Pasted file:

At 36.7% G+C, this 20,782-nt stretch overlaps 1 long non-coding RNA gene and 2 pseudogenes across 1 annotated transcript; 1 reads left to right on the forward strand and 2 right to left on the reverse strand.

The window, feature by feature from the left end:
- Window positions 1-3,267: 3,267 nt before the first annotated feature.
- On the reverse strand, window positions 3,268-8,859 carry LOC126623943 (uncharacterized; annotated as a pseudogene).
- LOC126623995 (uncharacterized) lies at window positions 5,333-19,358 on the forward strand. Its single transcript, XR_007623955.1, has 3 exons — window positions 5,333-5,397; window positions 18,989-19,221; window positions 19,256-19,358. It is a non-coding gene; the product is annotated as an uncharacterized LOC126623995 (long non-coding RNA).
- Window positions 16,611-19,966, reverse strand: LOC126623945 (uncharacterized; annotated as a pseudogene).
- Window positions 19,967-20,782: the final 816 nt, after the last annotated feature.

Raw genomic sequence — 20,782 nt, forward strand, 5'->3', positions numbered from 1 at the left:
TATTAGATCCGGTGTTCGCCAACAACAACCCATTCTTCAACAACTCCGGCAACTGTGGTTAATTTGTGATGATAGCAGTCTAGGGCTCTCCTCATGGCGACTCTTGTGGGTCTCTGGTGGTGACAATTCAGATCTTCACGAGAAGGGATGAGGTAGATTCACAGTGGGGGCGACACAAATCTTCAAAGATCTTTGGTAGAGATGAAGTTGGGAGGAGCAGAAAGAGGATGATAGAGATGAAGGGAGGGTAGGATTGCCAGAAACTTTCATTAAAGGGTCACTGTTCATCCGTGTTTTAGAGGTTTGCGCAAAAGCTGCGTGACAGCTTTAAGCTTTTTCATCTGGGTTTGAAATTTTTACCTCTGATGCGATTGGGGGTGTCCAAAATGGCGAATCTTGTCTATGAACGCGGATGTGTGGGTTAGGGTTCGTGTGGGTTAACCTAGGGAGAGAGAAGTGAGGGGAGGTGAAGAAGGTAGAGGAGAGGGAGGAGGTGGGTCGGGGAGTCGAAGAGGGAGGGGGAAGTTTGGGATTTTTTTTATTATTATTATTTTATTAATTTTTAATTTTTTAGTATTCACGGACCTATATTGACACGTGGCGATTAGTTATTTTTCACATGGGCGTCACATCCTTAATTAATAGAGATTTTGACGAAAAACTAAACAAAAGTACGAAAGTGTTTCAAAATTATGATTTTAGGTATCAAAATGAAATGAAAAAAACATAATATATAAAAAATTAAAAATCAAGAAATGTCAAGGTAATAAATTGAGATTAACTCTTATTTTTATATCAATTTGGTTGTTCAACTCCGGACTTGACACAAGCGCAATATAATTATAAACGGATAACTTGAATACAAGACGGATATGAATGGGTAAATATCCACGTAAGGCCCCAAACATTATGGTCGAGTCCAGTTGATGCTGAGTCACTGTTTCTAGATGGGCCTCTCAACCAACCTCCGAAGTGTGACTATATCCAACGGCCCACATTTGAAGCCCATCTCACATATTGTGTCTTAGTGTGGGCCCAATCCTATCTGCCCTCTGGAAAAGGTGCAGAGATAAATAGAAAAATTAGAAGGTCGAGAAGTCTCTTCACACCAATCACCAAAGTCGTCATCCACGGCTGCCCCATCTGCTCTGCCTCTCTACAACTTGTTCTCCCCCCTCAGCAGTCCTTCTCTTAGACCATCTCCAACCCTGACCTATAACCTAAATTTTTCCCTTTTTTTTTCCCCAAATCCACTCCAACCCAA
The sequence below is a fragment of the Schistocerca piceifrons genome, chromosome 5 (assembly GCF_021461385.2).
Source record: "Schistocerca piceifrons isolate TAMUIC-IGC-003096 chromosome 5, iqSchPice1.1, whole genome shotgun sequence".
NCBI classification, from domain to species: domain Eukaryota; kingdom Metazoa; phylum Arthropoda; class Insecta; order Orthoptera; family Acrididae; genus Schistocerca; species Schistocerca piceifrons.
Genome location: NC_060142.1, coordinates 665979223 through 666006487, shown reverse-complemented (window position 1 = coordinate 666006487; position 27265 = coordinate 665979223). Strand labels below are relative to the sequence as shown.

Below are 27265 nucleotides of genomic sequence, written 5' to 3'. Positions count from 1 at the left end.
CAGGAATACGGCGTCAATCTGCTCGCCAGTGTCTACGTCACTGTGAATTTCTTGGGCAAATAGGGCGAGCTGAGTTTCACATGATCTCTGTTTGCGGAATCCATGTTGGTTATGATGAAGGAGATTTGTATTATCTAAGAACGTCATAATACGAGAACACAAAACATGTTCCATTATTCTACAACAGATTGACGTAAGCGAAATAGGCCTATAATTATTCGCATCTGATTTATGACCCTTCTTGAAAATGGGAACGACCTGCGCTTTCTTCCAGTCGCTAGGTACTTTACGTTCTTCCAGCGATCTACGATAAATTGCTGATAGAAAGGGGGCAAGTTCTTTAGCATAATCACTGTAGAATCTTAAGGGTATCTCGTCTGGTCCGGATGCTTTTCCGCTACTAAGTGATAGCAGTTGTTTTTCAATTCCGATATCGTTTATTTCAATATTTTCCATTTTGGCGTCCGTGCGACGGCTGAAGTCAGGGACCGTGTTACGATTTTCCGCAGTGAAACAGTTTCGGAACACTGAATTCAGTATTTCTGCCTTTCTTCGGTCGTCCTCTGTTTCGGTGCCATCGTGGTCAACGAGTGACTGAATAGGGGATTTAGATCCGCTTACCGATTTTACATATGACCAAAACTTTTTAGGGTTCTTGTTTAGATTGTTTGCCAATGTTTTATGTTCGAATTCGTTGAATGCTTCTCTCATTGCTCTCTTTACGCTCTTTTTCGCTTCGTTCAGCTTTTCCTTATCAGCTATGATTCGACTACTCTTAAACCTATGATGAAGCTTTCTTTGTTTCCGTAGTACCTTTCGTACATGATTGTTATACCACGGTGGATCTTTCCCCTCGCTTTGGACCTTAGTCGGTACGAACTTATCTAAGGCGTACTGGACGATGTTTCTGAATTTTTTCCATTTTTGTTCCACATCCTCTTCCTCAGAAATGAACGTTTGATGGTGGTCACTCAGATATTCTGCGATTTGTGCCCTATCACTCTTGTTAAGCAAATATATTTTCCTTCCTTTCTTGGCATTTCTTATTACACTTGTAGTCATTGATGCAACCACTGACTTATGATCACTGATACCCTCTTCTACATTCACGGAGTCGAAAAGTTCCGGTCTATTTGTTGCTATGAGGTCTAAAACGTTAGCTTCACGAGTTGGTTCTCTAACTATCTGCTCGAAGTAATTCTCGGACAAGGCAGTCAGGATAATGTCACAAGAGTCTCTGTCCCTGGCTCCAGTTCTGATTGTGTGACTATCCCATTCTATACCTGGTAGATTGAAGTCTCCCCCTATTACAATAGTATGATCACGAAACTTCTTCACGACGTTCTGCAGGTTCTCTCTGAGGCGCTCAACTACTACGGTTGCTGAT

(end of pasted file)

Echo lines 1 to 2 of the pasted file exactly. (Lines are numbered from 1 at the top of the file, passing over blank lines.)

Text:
At 36.7% G+C, this 20,782-nt stretch overlaps 1 long non-coding RNA gene and 2 pseudogenes across 1 annotated transcript; 1 reads left to right on the forward strand and 2 right to left on the reverse strand.

The window, feature by feature from the left end: